The U.S. Treasury market kicked off the new year of trading in volatile fashion as the 10-year Treasury sold off nearly 13 basis points on January 3, a daily yield jump that occurred only twice in 2021, leaving investors wondering about potential catalysts. We attribute the move to a combination of factors that were building up, but not traded, during the illiquid last two weeks of 2021 such as a weak seven-year Treasury auction and solid economic numbers. Additionally, a large slate of corporate issuance combined with positive risk sentiment—equities up, curve steeper, breakeven inflation higher—was enough of an impulse to push the 10-year back above 1.6%, a level not observed since the post-Thanksgiving rally on initial Omicron fears. Front-end interest rates also reflected this sentiment via a more hawkish Fed stance with Eurodollar futures selling off especially in the 2023 – 2024 part of the curve.
Looking forward to the rest of the quarter, we expect more days of volatility for the U.S. rates market. For one, each day as we get closer to the Fed’s exit from the zero lower bound—the market is currently pricing a full hike by May 2022—the incoming economic data, which we expect to be strong for both jobs and inflation, will become more signal and less noise for the Fed’ reaction function. Second, the gap between the market’s expectations of the terminal rate for this upcoming hiking cycle versus the Fed’s should converge as we get closer to, and ultimately begin, rate normalization. This will impart more upward pressure on both nominal and real rates as the regime of extraordinary monetary accommodation begins to unwind. Near term, a reasonable target for this move is 1.75% on the 10-year rate.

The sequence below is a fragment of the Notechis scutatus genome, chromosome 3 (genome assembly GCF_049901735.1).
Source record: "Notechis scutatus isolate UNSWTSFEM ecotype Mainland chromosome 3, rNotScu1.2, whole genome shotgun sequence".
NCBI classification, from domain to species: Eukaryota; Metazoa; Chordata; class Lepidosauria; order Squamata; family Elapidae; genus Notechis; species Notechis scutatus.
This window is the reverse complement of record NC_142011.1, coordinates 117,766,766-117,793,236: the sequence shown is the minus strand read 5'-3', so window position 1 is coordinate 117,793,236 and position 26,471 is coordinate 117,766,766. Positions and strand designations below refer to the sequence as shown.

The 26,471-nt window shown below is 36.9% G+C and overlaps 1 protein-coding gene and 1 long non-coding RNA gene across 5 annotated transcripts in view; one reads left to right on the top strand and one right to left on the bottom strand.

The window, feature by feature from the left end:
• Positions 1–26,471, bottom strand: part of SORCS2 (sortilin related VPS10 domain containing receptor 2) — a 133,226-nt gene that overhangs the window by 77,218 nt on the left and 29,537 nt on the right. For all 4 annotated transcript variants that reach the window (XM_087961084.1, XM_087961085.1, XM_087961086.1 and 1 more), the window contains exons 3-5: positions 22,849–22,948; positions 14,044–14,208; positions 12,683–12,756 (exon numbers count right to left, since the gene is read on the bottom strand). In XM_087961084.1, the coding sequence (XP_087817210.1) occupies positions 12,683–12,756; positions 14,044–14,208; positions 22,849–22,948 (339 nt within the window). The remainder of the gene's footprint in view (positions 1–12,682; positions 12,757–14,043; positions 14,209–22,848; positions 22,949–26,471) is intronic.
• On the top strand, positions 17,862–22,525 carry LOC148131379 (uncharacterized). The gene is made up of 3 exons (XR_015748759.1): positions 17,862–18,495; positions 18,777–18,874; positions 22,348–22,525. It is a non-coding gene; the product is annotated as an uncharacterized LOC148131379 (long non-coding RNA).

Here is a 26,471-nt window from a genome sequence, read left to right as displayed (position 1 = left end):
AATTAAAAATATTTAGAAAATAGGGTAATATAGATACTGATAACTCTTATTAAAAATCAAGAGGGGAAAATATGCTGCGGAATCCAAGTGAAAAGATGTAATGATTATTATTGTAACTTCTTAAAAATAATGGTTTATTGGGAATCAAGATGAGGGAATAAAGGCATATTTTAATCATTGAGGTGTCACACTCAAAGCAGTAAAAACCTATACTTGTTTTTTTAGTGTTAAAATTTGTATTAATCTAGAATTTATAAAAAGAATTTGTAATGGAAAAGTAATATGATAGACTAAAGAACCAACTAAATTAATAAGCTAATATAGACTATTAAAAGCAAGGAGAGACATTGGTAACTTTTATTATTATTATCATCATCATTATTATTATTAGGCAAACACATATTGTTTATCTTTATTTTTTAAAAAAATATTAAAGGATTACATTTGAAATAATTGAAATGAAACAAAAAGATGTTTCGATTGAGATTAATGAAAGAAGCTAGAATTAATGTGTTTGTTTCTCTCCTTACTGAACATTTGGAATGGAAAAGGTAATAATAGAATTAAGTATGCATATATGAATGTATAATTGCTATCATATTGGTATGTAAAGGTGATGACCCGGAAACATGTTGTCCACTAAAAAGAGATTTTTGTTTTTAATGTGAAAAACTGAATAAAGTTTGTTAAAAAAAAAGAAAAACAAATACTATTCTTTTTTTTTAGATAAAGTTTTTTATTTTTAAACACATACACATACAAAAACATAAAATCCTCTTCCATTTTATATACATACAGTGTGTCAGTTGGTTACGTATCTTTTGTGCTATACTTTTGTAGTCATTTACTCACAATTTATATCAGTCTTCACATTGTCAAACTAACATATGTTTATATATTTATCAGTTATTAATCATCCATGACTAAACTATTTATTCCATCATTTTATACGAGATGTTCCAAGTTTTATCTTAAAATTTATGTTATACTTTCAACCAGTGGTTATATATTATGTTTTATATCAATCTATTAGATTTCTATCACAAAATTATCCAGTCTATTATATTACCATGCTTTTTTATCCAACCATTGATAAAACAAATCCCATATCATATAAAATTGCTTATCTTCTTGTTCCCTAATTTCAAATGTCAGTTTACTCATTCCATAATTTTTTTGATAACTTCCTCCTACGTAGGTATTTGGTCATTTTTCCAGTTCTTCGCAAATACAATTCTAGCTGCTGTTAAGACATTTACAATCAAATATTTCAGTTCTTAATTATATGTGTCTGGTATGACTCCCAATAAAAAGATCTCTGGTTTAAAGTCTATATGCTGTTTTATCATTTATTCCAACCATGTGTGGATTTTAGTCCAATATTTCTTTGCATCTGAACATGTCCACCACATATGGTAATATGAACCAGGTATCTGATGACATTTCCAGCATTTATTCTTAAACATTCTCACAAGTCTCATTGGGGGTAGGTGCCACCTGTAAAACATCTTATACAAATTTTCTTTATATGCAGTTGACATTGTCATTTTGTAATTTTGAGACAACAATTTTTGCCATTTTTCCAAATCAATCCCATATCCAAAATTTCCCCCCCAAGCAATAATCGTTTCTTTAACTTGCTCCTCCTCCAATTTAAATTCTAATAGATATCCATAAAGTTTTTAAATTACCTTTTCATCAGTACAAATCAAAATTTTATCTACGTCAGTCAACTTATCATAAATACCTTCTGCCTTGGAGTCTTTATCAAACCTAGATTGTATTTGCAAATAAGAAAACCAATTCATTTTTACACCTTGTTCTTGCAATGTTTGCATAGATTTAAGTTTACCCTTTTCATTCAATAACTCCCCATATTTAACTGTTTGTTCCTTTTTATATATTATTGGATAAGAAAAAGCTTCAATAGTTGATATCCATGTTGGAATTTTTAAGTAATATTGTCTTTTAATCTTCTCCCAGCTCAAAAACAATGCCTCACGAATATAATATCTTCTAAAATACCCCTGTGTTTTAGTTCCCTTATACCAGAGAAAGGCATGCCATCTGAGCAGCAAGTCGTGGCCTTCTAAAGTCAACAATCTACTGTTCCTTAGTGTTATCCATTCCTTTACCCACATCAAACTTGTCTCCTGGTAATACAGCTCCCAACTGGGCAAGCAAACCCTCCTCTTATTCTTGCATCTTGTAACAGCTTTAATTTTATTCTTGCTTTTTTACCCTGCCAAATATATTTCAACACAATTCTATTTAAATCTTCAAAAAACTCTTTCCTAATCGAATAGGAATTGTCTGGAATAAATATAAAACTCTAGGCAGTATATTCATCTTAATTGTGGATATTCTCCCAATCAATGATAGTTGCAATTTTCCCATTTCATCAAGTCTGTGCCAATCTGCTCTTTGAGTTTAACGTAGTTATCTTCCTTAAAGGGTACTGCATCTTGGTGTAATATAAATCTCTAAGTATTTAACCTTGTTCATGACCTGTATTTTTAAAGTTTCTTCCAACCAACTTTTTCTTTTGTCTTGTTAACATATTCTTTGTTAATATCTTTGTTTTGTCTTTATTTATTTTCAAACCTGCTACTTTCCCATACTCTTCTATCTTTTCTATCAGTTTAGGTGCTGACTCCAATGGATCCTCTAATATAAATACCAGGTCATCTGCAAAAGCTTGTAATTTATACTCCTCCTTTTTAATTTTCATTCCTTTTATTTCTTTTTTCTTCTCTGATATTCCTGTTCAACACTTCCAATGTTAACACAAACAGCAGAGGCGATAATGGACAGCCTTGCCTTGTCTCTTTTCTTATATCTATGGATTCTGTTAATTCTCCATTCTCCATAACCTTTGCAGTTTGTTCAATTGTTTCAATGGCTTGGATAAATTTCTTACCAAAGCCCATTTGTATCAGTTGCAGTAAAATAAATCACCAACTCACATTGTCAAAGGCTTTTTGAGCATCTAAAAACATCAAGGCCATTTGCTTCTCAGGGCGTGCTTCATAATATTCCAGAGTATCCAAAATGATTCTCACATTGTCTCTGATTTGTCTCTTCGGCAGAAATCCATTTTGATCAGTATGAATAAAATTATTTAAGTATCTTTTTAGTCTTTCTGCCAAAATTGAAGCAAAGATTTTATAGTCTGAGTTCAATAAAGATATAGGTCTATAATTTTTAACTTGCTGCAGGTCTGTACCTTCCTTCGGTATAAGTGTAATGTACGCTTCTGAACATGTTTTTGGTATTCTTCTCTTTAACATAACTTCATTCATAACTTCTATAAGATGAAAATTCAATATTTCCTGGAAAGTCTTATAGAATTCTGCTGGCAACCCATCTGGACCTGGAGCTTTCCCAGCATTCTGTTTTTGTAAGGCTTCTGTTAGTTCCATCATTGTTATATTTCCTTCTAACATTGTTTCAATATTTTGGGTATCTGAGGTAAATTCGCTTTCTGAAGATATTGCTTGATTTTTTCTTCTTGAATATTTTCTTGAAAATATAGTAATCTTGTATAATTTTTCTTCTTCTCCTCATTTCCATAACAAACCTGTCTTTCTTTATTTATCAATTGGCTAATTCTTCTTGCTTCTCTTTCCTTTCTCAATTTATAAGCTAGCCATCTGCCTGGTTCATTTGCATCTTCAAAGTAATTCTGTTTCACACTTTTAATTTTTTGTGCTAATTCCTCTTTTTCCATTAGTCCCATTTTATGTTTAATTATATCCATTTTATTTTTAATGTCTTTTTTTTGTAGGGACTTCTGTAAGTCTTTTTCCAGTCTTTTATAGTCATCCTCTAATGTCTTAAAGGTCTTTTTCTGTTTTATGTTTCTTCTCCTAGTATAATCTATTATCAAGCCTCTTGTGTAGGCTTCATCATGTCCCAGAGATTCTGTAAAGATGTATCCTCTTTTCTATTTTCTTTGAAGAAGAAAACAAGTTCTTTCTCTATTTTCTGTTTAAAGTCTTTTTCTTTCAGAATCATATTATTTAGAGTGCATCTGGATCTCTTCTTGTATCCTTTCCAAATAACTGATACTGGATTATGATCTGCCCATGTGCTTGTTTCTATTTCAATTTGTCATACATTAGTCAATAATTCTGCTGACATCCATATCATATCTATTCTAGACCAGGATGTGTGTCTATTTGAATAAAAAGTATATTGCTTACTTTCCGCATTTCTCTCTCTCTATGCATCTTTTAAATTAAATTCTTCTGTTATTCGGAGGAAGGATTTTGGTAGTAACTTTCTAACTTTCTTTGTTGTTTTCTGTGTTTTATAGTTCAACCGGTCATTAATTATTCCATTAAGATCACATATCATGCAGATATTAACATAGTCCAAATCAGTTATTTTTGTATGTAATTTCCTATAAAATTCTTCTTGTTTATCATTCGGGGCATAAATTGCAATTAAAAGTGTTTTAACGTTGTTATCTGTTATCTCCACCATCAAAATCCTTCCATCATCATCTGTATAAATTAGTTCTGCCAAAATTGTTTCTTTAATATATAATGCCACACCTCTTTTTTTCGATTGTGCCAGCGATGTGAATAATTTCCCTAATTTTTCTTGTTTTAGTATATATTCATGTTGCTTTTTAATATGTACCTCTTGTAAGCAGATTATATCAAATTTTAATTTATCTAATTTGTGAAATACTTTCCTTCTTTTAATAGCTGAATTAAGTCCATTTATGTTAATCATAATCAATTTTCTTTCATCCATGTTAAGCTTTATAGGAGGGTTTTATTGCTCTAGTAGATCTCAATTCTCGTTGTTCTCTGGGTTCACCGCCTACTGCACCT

Typically, this backdrop drives the curve flatter; however, despite a highly entrenched flattening move in the second half of 2021, we expect the curve to be more balanced in our envisioned scenario. Given the current flatness of the curve both historically and relative to our inferred place in the monetary cycle, we anticipate the magnitude of flattening and steepening moves to be roughly equal over the first quarter of 2022, leading to more two-way price action.